In March, months after disgraced Hollywood mogul Harvey Weinstein was accused by dozens of women of sexual assault and even rape, his production company, The Weinstein Company, filed for bankruptcy. Now, according to a new report in The Hollywood Reporter, Weinstein himself has gotten involved in the bankruptcy process by asking the court to force his former company to give him his old personnel file. He claims documents in there will “exonerate” him, and the fact that they have refused to give him the file is a violation of his due process rights.

This isn’t the first time Weinstein has attempted to get these documents. After he was fired from the company back in October, he tried to go to a Delaware court, but was unsuccessful. He is now in arbitration with his former company. 

The documents are important to Weinstein because, as stated in the motion, he is currently the subject of four active criminal investigations in New York, Los Angeles, and London. Law enforcement in each of those cases have requested to interview him and asked that he provide any “supporting documentation relating to their investigations.” Weinstein is looking in particular for some e-mails that he believes would be “exculpatory.”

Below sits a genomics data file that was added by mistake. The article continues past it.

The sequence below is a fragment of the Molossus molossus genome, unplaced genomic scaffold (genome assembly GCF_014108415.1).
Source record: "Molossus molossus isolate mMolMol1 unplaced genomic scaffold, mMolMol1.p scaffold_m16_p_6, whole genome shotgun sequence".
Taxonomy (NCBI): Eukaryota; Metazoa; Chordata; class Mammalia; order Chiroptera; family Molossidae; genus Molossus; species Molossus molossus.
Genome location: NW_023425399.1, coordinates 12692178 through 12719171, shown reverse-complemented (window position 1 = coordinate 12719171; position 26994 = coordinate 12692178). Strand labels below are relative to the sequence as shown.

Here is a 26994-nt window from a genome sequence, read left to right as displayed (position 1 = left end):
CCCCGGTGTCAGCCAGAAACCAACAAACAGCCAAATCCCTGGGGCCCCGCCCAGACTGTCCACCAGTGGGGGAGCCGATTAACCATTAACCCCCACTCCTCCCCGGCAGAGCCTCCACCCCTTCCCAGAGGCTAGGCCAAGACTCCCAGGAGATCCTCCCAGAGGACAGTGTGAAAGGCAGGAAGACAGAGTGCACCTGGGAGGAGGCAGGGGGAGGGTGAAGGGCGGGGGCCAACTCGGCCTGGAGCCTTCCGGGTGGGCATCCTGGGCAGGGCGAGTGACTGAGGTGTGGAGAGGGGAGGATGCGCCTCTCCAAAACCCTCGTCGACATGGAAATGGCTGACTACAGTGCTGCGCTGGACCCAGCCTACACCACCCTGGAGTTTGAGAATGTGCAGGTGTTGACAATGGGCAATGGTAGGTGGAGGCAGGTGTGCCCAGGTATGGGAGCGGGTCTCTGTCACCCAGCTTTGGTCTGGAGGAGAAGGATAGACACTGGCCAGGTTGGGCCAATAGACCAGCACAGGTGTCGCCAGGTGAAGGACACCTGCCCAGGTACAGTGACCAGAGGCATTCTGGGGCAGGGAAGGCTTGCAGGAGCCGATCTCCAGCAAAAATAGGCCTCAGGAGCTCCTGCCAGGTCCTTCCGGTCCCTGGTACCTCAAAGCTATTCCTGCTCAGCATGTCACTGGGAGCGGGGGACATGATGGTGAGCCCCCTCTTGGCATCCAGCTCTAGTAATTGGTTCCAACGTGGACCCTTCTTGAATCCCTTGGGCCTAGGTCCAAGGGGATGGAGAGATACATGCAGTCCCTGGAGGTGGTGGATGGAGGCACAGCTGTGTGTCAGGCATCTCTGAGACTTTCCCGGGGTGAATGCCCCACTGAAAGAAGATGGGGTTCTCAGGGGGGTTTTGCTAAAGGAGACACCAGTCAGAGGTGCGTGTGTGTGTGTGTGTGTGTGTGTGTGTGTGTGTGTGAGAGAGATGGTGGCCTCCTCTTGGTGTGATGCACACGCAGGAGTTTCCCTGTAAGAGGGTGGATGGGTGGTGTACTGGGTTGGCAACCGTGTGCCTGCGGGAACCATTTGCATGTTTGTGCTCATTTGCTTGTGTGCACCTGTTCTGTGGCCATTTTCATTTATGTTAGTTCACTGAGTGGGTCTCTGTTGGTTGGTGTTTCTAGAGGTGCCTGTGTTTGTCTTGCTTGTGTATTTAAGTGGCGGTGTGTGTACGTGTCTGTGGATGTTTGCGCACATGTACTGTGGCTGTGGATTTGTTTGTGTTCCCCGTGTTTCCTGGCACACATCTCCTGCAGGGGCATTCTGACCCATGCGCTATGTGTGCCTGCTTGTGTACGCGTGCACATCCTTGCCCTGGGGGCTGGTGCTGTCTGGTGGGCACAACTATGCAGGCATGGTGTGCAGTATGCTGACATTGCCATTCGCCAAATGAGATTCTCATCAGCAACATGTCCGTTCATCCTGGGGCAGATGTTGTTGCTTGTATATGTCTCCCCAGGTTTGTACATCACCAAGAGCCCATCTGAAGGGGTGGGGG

It’s not the first time Weinstein has pointed to e-mails to claim innocence. Earlier this year, Weinstein produced e-mails between him, Ben Affleck, and McGowan’s former agent Jill Messick that purportedly proved he did not rape Rose McGowan. Days later, Messick committed suicide

Weinstein filed court papers on Friday that argued "it is critical that Mr. Weinstein be granted access to e-mails relevant to the certain civil proceedings and criminal investigations and that are in the Debtors’ [The Weinstein Company] possession, as they were sent or received by his TWC e-mail accounts.”

In addition, Weinstein claims “the Debtors’ continued refusal to permit Mr. Weinstein to access these emails has significantly impinged his ability to effectively defend himself from these allegations and is a continuing deprivation of his due-process rights."

"TWC prefers that Mr. Weinstein be unable to defend himself," states Weinstein’s motion. "TWC’s withholding of exculpatory e-mails is a manifest injustice to an individual’s due process and should not be tolerated."